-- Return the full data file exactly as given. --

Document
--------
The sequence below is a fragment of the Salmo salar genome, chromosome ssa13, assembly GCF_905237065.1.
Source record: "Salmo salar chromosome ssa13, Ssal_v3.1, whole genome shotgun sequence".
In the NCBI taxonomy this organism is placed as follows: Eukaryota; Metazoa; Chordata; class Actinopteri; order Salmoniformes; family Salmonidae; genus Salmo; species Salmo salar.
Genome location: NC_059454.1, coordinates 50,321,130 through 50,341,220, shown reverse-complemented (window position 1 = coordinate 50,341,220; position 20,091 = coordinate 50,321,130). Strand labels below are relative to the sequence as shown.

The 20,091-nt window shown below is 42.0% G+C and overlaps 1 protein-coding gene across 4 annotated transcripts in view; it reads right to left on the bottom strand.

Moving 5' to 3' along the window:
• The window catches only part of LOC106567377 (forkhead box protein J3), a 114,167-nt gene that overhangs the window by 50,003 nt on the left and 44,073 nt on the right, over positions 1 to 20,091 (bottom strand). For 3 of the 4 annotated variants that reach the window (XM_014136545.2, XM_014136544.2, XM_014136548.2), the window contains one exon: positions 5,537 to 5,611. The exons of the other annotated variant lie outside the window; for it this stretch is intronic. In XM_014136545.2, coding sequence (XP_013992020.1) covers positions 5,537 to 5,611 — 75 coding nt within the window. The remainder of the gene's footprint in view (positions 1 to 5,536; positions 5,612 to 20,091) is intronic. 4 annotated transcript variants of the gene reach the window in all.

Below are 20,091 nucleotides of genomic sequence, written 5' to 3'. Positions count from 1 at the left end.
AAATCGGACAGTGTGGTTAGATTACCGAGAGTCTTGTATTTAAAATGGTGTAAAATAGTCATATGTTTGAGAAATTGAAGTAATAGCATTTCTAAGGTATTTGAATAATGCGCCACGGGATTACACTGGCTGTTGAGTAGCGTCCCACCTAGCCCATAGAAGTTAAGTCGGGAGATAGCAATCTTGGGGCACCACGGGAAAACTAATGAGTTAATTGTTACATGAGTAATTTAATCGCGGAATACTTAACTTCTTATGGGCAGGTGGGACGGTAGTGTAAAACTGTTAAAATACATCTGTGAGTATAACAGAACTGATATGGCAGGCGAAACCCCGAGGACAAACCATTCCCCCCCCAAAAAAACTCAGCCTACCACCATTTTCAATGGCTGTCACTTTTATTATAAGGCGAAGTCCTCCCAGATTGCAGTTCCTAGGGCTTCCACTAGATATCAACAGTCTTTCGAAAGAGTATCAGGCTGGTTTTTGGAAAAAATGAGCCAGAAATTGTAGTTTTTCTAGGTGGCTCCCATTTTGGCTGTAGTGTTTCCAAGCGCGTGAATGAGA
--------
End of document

The sequence below is a fragment of the Salmo salar genome, chromosome ssa13, assembly GCF_905237065.1.
Source record: "Salmo salar chromosome ssa13, Ssal_v3.1, whole genome shotgun sequence".
In the NCBI taxonomy this organism is placed as follows: Eukaryota; Metazoa; Chordata; class Actinopteri; order Salmoniformes; family Salmonidae; genus Salmo; species Salmo salar.
Genome location: NC_059454.1, coordinates 50,321,130 through 50,341,220, shown reverse-complemented (window position 1 = coordinate 50,341,220; position 20,091 = coordinate 50,321,130). Strand labels below are relative to the sequence as shown.

The 20,091-nt window shown below is 42.0% G+C and overlaps 1 protein-coding gene across 4 annotated transcripts in view; it reads right to left on the bottom strand.

Moving 5' to 3' along the window:
• The window catches only part of LOC106567377 (forkhead box protein J3), a 114,167-nt gene that overhangs the window by 50,003 nt on the left and 44,073 nt on the right, over positions 1 to 20,091 (bottom strand). For 3 of the 4 annotated variants that reach the window (XM_014136545.2, XM_014136544.2, XM_014136548.2), the window contains one exon: positions 5,537 to 5,611. The exons of the other annotated variant lie outside the window; for it this stretch is intronic. In XM_014136545.2, coding sequence (XP_013992020.1) covers positions 5,537 to 5,611 — 75 coding nt within the window. The remainder of the gene's footprint in view (positions 1 to 5,536; positions 5,612 to 20,091) is intronic. 4 annotated transcript variants of the gene reach the window in all.

Below are 20,091 nucleotides of genomic sequence, written 5' to 3'. Positions count from 1 at the left end.
AAATCGGACAGTGTGGTTAGATTACCGAGAGTCTTGTATTTAAAATGGTGTAAAATAGTCATATGTTTGAGAAATTGAAGTAATAGCATTTCTAAGGTATTTGAATAATGCGCCACGGGATTACACTGGCTGTTGAGTAGCGTCCCACCTAGCCCATAGAAGTTAAGTCGGGAGATAGCAATCTTGGGGCACCACGGGAAAACTAATGAGTTAATTGTTACATGAGTAATTTAATCGCGGAATACTTAACTTCTTATGGGCAGGTGGGACGGTAGTGTAAAACTGTTAAAATACATCTGTGAGTATAACAGAACTGATATGGCAGGCGAAACCCCGAGGACAAACCATTCCCCCCCCAAAAAAACTCAGCCTACCACCATTTTCAATGGCTGTCACTTTTATTATAAGGCGAAGTCCTCCCAGATTGCAGTTCCTAGGGCTTCCACTAGATATCAACAGTCTTTCGAAAGAGTATCAGGCTGGTTTTTGGAAAAAATGAGCCAGAAATTGTAGTTTTTCTAGGTGGCTCCCATTTTGGCTGTAGTGTTTCCAAGCGCGTGAATGAGA